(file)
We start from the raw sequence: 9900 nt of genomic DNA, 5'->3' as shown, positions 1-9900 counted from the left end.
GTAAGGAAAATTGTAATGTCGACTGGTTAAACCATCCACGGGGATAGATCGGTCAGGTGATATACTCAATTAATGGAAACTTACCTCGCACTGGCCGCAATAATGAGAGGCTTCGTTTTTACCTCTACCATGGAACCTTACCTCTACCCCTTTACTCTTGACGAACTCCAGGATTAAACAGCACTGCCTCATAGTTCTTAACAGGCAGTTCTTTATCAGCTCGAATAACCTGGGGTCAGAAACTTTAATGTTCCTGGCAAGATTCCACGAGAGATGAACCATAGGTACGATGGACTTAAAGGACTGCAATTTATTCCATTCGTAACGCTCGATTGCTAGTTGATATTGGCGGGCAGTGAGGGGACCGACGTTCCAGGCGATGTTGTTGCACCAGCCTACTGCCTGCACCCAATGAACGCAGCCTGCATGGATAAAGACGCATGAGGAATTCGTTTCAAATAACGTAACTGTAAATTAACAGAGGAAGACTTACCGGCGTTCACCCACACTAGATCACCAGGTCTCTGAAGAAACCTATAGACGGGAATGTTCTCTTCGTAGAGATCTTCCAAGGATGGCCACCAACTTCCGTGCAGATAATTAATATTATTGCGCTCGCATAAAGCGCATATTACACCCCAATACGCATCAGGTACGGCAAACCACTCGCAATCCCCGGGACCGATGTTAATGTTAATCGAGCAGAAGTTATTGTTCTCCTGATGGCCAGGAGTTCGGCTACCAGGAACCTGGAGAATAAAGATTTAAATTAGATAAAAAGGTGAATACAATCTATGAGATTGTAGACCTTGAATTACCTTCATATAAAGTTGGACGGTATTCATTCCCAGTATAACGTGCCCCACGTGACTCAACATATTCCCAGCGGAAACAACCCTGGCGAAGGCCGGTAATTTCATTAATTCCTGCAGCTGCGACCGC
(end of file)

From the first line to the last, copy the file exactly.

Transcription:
We start from the raw sequence: 9900 nt of genomic DNA, 5'->3' as shown, positions 1-9900 counted from the left end.
GTAAGGAAAATTGTAATGTCGACTGGTTAAACCATCCACGGGGATAGATCGGTCAGGTGATATACTCAATTAATGGAAACTTACCTCGCACTGGCCGCAATAATGAGAGGCTTCGTTTTTACCTCTACCATGGAACCTTACCTCTACCCCTTTACTCTTGACGAACTCCAGGATTAAACAGCACTGCCTCATAGTTCTTAACAGGCAGTTCTTTATCAGCTCGAATAACCTGGGGTCAGAAACTTTAATGTTCCTGGCAAGATTCCACGAGAGATGAACCATAGGTACGATGGACTTAAAGGACTGCAATTTATTCCATTCGTAACGCTCGATTGCTAGTTGATATTGGCGGGCAGTGAGGGGACCGACGTTCCAGGCGATGTTGTTGCACCAGCCTACTGCCTGCACCCAATGAACGCAGCCTGCATGGATAAAGACGCATGAGGAATTCGTTTCAAATAACGTAACTGTAAATTAACAGAGGAAGACTTACCGGCGTTCACCCACACTAGATCACCAGGTCTCTGAAGAAACCTATAGACGGGAATGTTCTCTTCGTAGAGATCTTCCAAGGATGGCCACCAACTTCCGTGCAGATAATTAATATTATTGCGCTCGCATAAAGCGCATATTACACCCCAATACGCATCAGGTACGGCAAACCACTCGCAATCCCCGGGACCGATGTTAATGTTAATCGAGCAGAAGTTATTGTTCTCCTGATGGCCAGGAGTTCGGCTACCAGGAACCTGGAGAATAAAGATTTAAATTAGATAAAAAGGTGAATACAATCTATGAGATTGTAGACCTTGAATTACCTTCATATAAAGTTGGACGGTATTCATTCCCAGTATAACGTGCCCCACGTGACTCAACATATTCCCAGCGGAAACAACCCTGGCGAAGGCCGGTAATTTCATTAATTCCTGCAGCTGCGACCGC